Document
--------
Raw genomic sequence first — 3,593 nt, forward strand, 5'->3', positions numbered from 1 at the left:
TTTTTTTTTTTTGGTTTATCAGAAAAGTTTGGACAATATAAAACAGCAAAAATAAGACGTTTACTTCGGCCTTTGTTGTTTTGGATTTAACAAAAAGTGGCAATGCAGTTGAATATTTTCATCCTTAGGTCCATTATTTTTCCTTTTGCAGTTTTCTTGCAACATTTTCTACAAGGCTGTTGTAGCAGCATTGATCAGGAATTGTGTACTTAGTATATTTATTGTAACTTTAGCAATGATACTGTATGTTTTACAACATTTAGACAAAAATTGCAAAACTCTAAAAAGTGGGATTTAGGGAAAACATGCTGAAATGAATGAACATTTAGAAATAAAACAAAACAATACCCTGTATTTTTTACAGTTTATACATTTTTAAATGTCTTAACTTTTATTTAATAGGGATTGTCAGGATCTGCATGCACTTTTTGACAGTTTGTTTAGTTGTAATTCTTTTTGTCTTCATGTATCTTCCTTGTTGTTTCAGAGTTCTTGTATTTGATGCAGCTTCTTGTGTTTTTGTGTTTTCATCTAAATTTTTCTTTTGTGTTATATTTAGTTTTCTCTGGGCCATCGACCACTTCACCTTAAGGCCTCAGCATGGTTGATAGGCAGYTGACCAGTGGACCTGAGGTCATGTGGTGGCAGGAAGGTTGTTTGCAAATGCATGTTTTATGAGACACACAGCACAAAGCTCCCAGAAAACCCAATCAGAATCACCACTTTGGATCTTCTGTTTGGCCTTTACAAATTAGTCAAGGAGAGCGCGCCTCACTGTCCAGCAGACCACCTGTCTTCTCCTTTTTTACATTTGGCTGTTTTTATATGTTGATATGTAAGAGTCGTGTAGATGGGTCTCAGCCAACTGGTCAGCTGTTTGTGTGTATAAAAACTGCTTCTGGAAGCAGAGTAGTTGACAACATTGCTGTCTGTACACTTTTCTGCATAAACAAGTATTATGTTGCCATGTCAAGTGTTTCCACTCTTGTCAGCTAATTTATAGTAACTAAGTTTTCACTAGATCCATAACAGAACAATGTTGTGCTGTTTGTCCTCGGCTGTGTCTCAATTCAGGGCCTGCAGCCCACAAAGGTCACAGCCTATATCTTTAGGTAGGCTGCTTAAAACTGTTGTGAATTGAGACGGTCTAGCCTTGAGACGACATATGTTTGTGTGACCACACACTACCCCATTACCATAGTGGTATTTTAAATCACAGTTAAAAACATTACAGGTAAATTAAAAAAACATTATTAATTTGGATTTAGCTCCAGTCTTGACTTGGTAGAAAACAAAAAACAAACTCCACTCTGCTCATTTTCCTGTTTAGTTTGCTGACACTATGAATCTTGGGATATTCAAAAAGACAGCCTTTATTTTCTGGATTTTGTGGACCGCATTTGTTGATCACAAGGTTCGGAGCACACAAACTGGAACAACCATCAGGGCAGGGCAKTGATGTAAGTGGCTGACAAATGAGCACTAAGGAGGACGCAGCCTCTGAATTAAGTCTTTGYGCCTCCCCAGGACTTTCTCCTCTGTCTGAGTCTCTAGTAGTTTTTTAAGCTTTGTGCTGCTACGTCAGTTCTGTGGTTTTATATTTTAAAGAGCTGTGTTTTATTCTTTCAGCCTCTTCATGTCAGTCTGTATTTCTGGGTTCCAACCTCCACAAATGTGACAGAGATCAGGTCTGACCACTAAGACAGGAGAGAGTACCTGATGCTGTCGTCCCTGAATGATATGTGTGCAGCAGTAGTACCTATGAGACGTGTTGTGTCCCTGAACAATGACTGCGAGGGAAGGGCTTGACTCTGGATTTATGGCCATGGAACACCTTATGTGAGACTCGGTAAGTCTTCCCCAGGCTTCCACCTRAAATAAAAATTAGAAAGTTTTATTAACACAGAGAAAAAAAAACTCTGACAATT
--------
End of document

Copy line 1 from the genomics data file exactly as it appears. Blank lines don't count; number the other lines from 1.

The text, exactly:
Raw genomic sequence first — 3,593 nt, forward strand, 5'->3', positions numbered from 1 at the left: